An account of the duel can also be found in the latin written "Tycho Brahe, the man and his work", by Pierre Gassendi, 1654 which was translated to swedish and commented by Wilhelm Norlind, 1951. Writes Gassendi:

Gassendi"The 10th of december 1566 there was a dance at Lucas Bacmeisters house in the connection to a wedding. Lucas Bacmeister was a professor of theology at the univeristy of Rostock where Tycho studied. Among the guests were Tycho Brahe and another danish nobleman, Manderup Parsberg. They started an argument and they separated in anger. The 27th of december this argument started again, and in the evening of the 29th of december a duel was held. It was around 7 in the evening and in darkness. Parsberg gives Tycho a cut over his nose that took away almost the front part of his nose. Tycho had an artificial nose made, not from wax, but from an alloy of gold and silver and put it on so skillfully, that it looked like a real nose Wilhelm Janszoon Blaeu, who spent time with Tycho for nearly two years, also said that Tycho used to carry a small box with a paste or glue, with which he often would put on the nose." Image left: Pierre Gassendi, painted by Louis Édouard Rioult.   [24]   fn2

What is probably the most historically relevant outcome of this incident is that neither seemed to begrude the other in any way. The hostility between the two ended with the duel, Parsberg eventually becoming one of Tycho's major supporters under the Danish King Christian IV.
Tycho Brahe, 1566 to 1572 ∫∫∫

Between the end of 1566 and the beginning of 1572 Tycho moved about the European countryside quite a bit and while we do have recorded observations of his, a good deal of his history at this time is more the result of where he eventually showed up. What follows is a precis from J. L. E Dreyer's techinical biography on Tycho ( see 13 below ):

  1. Solar eclipseIn April of 1567 Tycho observed an eclipse of the sun which was "seven digits" at Rostock. Thereafter, in the summer of that year, Tycho returned home but doesn't seem to have received a very warm welcome and therefore was back at Rostock at the end of that year.   fn3

  2. Saturn & jupiterIn 1568, having returned to Rostock, Tycho began almost immediately to make recorded observations. Since he was still bereft of any instruments at this time, Tycho had to be content with simply jotting down the positions of Jupiter and Saturn in relation to the stars. On May 14 he was given, under the hand of King Frederick II, a formal promise of the first vacant canonry. Towards the last portion of the year, Tycho returned to Wittenberg and was in Basle where he was enrolled at the University, remaining there until the early part of 1569.

  3. Supernova 1572Tycho eventually settled at Augsburg, the city most dear to Protestants at the time due to its position as center stage for that era's reform movement under the 1555 Peace of Augsburg settlement. It was here that saw Tycho constructed his first of many observing instrument; it was his opinion that those at hand were just too simple for accurate scientific purposes. In collaboration with Paul Hainzel, they built a large azimuthal quadrant ( used to measure the heigth of stars ) of about 19 feet, erecting the device on the top of a hill on Hainzel's estate in Göggingen, where it remained until destroyed by a storm in December of 1574. The quadrant was used to measure the "new star" ( supernova ) of 1572 and a handful of fixed stars.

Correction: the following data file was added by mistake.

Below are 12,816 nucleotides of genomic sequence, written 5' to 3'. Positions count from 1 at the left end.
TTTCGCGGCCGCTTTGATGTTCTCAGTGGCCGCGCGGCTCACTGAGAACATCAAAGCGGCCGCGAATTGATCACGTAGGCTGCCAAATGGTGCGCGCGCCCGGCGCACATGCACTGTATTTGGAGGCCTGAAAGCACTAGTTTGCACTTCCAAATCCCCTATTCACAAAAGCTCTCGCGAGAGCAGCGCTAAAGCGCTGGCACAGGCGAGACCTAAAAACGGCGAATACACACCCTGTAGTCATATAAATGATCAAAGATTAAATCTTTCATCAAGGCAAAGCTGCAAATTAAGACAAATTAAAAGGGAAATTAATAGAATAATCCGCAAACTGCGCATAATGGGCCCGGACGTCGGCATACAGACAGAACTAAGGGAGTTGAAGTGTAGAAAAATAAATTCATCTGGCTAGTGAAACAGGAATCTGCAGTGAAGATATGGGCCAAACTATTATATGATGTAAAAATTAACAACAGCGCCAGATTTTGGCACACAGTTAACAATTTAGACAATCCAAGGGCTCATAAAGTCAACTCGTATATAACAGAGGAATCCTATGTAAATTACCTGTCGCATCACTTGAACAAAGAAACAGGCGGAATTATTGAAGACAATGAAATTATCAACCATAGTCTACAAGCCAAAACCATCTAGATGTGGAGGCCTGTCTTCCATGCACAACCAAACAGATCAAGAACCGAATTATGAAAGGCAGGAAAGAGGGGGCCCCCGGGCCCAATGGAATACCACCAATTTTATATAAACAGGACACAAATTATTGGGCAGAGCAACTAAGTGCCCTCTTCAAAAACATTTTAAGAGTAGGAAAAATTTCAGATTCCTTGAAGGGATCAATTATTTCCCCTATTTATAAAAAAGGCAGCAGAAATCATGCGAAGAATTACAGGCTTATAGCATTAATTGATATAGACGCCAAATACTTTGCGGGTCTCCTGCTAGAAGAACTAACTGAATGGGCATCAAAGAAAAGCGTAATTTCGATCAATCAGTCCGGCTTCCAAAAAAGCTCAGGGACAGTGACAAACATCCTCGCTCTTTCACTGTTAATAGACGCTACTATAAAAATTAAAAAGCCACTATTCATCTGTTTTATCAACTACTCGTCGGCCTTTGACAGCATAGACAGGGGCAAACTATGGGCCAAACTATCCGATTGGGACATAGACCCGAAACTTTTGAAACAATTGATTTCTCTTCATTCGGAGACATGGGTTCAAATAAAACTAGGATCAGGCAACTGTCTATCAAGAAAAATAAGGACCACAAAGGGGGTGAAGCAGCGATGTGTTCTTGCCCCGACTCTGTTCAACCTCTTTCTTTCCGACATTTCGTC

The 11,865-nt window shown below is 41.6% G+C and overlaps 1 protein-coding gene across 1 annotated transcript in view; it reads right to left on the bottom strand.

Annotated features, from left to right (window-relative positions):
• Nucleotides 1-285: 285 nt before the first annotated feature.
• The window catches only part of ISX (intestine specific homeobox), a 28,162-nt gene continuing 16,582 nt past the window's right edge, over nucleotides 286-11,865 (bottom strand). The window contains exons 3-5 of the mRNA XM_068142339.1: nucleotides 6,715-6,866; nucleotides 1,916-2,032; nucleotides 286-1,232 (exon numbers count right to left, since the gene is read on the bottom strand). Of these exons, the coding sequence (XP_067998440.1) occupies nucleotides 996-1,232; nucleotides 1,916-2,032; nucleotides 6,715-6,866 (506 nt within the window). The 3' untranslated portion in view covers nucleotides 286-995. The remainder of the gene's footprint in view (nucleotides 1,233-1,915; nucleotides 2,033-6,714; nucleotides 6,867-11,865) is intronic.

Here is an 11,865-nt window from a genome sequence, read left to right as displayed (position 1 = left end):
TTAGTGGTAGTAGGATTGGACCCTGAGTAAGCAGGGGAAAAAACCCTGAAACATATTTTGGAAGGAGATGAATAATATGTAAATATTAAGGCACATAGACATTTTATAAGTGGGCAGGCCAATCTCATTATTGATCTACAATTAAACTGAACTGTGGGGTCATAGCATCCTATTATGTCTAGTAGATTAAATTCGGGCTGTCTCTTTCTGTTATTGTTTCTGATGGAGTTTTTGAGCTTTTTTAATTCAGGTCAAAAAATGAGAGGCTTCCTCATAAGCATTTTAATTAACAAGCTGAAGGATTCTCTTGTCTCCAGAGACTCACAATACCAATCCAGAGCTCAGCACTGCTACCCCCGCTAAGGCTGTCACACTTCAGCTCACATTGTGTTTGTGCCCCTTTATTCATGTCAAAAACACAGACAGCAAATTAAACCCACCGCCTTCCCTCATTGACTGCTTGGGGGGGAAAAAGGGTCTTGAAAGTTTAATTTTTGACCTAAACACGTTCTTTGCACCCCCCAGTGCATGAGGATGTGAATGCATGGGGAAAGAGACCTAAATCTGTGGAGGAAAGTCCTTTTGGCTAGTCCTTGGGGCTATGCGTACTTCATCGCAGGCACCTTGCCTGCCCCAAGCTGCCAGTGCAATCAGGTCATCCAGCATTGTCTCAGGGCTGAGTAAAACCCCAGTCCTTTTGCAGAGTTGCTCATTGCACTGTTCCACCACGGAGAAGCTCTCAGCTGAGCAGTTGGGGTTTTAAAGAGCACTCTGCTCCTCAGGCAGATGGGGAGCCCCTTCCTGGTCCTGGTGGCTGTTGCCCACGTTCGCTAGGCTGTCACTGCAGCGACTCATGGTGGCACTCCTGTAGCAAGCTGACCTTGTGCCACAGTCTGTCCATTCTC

4. Petrus RamusIt was during this period that Tycho made the acquaintance of a few of the more notable and forward thinkers of his day. These included men like the educational reformer Pierre de la Ramée, astronomer Cyprianuis Leovitius, German historian and humanist Hieronymus Wolf, Philip Apianus, son of the famous author of Astronomicum Cæsareum, Pete Apianus and the German astronomer and the mayor of Augsburg Paul Hainzel and his brother Johannes Baptista Hainzel. Image right of Petrus Ramus ( Pierre de la Ramée ) from Wikipedia.
Tycho Brahe, 1572 & De nova stella ∫∫∫

Tycho Pointing to New StarOn November 11, 1572 Tycho was returning to his home when, looking up towards the constellation of Cassiopea he noticed a star where none had been before. Since he had just completed construction of a new sextant instrument, which had a much higher degree of accuracy than earlier cross-staff devices, he was able to measure the distance of the new object with the device using the known stars within Cassiopea. For Tycho, the appearence of the new star was most portentous and for the rest of his life no other single event would be more influential in shaping his path and career.

In addition to the use of the new instrument he had built, he also came to realize that the science of astronomy was in sore need of exactly what he said it needed in 1563, "a long term project with the aim of mapping the heavens conducted from a single location over a period of several years." In addition, there was the publication of his small but famous book, "De nova stella" in 1573 that would gain Tycho the notice of those who were in the most favorable position to give him the resources he most needed in order to begin his observations; though he probably had no idea just how much his book would actually accomplish in this respect. The appearence of this star ( supernova ) was certainly a watershed in Tycho's career, as Christina J. Moose notes:

"Brahe concentrated his early studies on the apparent movements of the planets and the fixed stars. His father's death and an appointment as cantor of the Roskilde Cathedral devoured much of his time, but he steadfastly continued his work. His growing fame changed the attitudes of his family and peers toward his work: His uncle Steen Brahe had a lab outfitted for him. His first major breakthrough was the observation of a new star, first seen on November 11, 1572. The star, which he appropriately called Stella Nova in a book entitled De nova et nullius aevi memoria prius visa stella (1573; about the new star), appeared in the Cassiopeia constellation." — Great Lives from History: The Renaissance & Early Modern Era. Image above left is from the english reprinting (1632) of Tycho Brahe's De nova stella, originally published in Copenhagen in 1573. It is one of the two additional images added to this version of his book and shows Tycho pointing to his "new star".   [25]